On the night of his betrayal Jesus said, “there is no greater love than a man lay down his life for his friends” and that is exactly what he did.
In his death we see Jesus lose the closeness and intimacy with the Father that he had enjoyed from eternity past. The nearness and friendly communion he’d always known with the Father was cut off and he was left alone.
You see, Jesus was pushed out so that we could be brought in.
Jesus was put to death that we could have life.
Jesus went into the darkest place of saying “My God, My God, why have you forsaken me?” So that we can pray, “My God, My God, you have never left me!”
Brothers and sisters, Jesus is not so concerned with conversions that he neglects growing saints deeply in discipleship. Jesus is not so concerned with the depth of growth in discipleship that he proves to be dispassionate about conversions.
At the end of the day, if we’re only a friend of sinners there’s a problem. And if we're only a friend of saints, there’s a problem. If we really walk with Jesus, he will lead us to the grimmest of places. And if we walk with Jesus, he’ll lead us to the holiest place – the very presence of God.
I’m praying for us here at Redemption Church that God will call us deeper into these realities afforded to us in the gospel and that we may experience closer communion with God, deeper relationships in the church, and authentic friendships here in the city of Seattle where so many desperately need to know that they are loved, they matter, have dignity, value, and respect.
Below are just three things that the Proverbs has to say about friendships.
Love is the Ground
A friend loves at all times, and a brother is born for adversity.
– Prov. 17:17
When Solomon speaks of friendship, he does not speak in terms of economics, contracts, or score-keeping. He doesn’t think of competition or nit-picking. He uses the language of love.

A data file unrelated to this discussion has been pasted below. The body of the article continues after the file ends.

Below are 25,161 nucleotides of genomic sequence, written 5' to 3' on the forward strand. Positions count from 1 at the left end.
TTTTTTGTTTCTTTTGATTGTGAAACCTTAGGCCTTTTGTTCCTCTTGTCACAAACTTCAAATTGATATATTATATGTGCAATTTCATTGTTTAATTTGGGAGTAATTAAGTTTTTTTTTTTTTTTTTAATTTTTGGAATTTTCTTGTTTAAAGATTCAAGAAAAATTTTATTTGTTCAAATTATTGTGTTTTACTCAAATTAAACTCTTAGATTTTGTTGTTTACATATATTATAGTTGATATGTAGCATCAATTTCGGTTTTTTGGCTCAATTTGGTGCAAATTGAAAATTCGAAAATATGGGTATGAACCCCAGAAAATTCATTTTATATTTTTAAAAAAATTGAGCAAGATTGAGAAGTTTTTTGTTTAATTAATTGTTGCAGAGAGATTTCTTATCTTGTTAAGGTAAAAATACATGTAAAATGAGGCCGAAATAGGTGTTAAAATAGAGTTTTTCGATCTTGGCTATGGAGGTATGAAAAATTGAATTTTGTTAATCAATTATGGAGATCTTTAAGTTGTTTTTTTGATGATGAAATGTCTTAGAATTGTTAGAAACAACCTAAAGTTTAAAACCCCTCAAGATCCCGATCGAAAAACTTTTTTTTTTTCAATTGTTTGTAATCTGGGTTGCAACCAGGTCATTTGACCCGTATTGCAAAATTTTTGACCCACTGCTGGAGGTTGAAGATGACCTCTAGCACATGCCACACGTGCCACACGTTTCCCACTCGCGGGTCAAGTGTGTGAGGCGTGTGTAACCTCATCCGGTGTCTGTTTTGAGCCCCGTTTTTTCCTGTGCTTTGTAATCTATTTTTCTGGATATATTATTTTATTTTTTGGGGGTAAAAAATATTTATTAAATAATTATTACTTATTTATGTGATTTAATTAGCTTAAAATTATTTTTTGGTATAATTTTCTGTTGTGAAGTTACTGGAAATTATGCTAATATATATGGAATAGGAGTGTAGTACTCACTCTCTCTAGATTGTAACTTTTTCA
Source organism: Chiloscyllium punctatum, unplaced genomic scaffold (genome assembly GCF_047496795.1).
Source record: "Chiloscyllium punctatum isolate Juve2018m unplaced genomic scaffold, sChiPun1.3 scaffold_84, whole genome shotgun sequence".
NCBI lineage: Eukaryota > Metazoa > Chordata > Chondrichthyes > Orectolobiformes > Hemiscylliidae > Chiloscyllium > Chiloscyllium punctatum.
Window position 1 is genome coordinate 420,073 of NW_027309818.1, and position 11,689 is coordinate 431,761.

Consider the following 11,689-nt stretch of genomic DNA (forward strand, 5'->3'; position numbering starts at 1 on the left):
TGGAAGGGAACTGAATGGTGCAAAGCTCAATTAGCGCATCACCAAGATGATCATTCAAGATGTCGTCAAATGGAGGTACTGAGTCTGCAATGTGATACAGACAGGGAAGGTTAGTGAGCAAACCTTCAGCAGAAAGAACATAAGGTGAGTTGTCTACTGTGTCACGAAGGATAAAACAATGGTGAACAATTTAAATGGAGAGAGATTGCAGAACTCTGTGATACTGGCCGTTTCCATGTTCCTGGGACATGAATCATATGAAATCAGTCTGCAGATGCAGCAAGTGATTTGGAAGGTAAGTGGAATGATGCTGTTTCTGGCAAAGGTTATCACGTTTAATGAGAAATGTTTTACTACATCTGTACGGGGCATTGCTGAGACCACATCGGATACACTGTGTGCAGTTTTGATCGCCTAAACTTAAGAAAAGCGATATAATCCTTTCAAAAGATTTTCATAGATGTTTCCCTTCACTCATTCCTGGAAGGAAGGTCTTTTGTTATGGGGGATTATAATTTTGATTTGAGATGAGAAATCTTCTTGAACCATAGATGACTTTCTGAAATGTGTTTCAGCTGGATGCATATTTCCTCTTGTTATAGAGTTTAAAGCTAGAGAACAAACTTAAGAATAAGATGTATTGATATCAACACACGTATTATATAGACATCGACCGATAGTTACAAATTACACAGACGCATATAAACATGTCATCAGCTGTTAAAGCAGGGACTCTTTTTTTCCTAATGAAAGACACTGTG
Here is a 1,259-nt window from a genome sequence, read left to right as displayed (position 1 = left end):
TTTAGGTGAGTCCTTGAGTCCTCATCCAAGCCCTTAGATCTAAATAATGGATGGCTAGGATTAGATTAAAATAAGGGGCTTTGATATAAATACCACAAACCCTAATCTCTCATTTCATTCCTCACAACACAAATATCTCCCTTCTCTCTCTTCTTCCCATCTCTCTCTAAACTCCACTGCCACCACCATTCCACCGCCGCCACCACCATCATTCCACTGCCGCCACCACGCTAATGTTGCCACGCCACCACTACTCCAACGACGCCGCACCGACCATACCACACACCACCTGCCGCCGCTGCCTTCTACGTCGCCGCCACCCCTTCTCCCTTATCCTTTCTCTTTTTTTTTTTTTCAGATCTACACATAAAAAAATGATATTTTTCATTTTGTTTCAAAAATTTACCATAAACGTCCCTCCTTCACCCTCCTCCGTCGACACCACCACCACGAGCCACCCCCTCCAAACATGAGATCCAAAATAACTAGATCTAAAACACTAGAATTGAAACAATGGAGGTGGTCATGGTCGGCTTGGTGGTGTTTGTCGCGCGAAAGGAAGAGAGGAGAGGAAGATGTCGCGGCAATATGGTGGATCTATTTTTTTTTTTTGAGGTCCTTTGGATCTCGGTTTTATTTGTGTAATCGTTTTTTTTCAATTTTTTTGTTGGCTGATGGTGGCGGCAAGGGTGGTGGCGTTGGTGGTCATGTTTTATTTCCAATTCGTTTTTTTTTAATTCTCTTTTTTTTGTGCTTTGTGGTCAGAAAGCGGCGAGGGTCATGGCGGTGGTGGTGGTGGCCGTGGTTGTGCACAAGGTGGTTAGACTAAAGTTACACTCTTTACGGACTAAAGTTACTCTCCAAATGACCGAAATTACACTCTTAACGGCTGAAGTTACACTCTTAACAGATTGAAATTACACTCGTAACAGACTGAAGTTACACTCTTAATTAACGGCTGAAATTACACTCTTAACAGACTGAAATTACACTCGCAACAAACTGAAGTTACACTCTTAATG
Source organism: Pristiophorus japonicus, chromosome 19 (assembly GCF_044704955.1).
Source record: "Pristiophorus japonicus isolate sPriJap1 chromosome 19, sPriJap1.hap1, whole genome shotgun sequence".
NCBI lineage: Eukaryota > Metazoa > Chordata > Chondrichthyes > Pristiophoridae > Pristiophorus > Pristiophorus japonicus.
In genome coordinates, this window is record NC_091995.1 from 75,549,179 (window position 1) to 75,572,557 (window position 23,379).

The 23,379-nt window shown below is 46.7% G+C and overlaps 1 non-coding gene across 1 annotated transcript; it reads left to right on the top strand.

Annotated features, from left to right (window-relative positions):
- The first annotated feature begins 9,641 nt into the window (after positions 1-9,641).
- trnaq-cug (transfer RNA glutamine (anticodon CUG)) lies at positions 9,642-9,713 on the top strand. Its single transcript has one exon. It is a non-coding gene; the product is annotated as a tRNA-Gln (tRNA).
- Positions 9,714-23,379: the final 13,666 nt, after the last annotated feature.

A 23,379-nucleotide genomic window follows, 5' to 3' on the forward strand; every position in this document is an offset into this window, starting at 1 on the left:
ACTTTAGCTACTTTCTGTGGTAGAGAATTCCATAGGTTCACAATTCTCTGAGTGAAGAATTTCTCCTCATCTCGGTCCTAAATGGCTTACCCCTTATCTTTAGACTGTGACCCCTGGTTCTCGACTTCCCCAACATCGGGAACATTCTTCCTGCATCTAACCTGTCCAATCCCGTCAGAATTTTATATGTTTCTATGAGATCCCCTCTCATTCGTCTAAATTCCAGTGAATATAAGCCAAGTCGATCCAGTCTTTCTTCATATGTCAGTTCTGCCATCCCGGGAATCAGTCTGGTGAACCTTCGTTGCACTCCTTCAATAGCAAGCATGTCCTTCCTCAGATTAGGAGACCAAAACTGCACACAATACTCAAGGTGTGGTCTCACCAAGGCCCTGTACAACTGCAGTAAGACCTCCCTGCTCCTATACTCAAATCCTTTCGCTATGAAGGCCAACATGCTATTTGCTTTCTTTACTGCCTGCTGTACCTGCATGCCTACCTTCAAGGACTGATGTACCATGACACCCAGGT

This is so counter-intuitive in a world that uses one another in order to get something. To have someone in your life that doesn’t want to use you but is there simply to love you is truly invaluable.
Catch that! Friends don’t define one another by their “usefulness.” Friends understand one another by their availability, depth of trust, and lovingkindness. That is, real friendship is not a tool used as a means to an end. The relationship itself is the end!
But for love to be expressed and felt between friends there are many things that have to be in play. One massive piece that keeps relationships in-tact is that both parties are relationally in-tune. Look at what Solomon has to say:
Whoever sings songs to a heavy heart is like one who takes off a garment on a cold day, and like vinegar on soda.
– Prov. 25:20
To be relationally in-tune is part of the real work of friendship. Your real friend knows you and knows what you really need in the moment. They how to listen to you, weep with you, and feel what you feel. They’re not interested in just trying to cheer you up with a happy song so as to avoid the awkwardness that comes with sadness.
We’ve all been there in the moment when someone is made so uncomfortable by our own pain that they can’t help but try to cheer us up or downplay our pain by trying to give offer a form of false comfort. “Well, lets just go play ball or get a beer.” Or even worse, give you some goofy theology that trivializes suffering and says “Let go and let God.”
Your friend is the person who can’t fathom rejoicing when you’re mourning.
They can’t party when you’re crying.
They can’t laugh when you’re racked in anxiety.
Your heartache is something that keeps THEM up at night, too. Your pain becomes their pain. Your friend absolutely cannot and will not will not keep a safe distance from the messiness of your life. They enter into it lovingly and whole-heartedly.
A happy song sung to a sad heart does not heal; it compounds the fracture.
Tells You What You Need to Hear
Faithful are the wounds of a friend; profuse are the kisses of an enemy.
– Prov. 27:6